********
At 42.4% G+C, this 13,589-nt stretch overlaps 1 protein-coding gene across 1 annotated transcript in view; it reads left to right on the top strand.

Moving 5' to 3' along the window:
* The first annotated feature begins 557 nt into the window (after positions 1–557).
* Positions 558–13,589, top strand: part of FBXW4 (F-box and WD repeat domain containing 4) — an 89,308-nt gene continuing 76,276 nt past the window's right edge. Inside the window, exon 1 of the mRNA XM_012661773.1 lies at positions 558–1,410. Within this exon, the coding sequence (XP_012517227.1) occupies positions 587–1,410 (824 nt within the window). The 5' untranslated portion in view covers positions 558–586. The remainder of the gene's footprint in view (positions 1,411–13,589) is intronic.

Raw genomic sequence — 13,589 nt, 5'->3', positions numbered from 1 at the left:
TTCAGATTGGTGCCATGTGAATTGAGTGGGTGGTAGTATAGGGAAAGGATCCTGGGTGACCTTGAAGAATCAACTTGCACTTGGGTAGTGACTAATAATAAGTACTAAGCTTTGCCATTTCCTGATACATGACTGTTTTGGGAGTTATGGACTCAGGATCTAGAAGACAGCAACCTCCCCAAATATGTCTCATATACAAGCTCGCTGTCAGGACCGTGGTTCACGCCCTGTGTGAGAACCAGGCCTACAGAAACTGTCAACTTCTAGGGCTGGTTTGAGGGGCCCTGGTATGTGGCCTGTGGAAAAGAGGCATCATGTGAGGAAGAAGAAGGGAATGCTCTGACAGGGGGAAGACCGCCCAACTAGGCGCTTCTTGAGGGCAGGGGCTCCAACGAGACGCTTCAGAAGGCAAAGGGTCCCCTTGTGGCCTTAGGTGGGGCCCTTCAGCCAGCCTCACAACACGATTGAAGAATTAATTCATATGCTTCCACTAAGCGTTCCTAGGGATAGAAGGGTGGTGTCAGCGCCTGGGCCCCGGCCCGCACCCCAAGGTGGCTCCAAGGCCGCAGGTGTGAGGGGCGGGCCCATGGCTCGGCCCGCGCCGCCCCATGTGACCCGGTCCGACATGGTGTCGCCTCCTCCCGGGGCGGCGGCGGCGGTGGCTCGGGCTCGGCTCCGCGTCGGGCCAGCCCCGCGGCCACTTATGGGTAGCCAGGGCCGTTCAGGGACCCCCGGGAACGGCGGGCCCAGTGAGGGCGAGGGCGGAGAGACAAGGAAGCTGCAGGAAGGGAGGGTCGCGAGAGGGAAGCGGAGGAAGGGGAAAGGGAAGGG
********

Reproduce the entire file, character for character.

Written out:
At 42.4% G+C, this 13,589-nt stretch overlaps 1 protein-coding gene across 1 annotated transcript in view; it reads left to right on the top strand.

Moving 5' to 3' along the window:
* The first annotated feature begins 557 nt into the window (after positions 1–557).
* Positions 558–13,589, top strand: part of FBXW4 (F-box and WD repeat domain containing 4) — an 89,308-nt gene continuing 76,276 nt past the window's right edge. Inside the window, exon 1 of the mRNA XM_012661773.1 lies at positions 558–1,410. Within this exon, the coding sequence (XP_012517227.1) occupies positions 587–1,410 (824 nt within the window). The 5' untranslated portion in view covers positions 558–586. The remainder of the gene's footprint in view (positions 1,411–13,589) is intronic.

Raw genomic sequence — 13,589 nt, 5'->3', positions numbered from 1 at the left:
TTCAGATTGGTGCCATGTGAATTGAGTGGGTGGTAGTATAGGGAAAGGATCCTGGGTGACCTTGAAGAATCAACTTGCACTTGGGTAGTGACTAATAATAAGTACTAAGCTTTGCCATTTCCTGATACATGACTGTTTTGGGAGTTATGGACTCAGGATCTAGAAGACAGCAACCTCCCCAAATATGTCTCATATACAAGCTCGCTGTCAGGACCGTGGTTCACGCCCTGTGTGAGAACCAGGCCTACAGAAACTGTCAACTTCTAGGGCTGGTTTGAGGGGCCCTGGTATGTGGCCTGTGGAAAAGAGGCATCATGTGAGGAAGAAGAAGGGAATGCTCTGACAGGGGGAAGACCGCCCAACTAGGCGCTTCTTGAGGGCAGGGGCTCCAACGAGACGCTTCAGAAGGCAAAGGGTCCCCTTGTGGCCTTAGGTGGGGCCCTTCAGCCAGCCTCACAACACGATTGAAGAATTAATTCATATGCTTCCACTAAGCGTTCCTAGGGATAGAAGGGTGGTGTCAGCGCCTGGGCCCCGGCCCGCACCCCAAGGTGGCTCCAAGGCCGCAGGTGTGAGGGGCGGGCCCATGGCTCGGCCCGCGCCGCCCCATGTGACCCGGTCCGACATGGTGTCGCCTCCTCCCGGGGCGGCGGCGGCGGTGGCTCGGGCTCGGCTCCGCGTCGGGCCAGCCCCGCGGCCACTTATGGGTAGCCAGGGCCGTTCAGGGACCCCCGGGAACGGCGGGCCCAGTGAGGGCGAGGGCGGAGAGACAAGGAAGCTGCAGGAAGGGAGGGTCGCGAGAGGGAAGCGGAGGAAGGGGAAAGGGAAGGG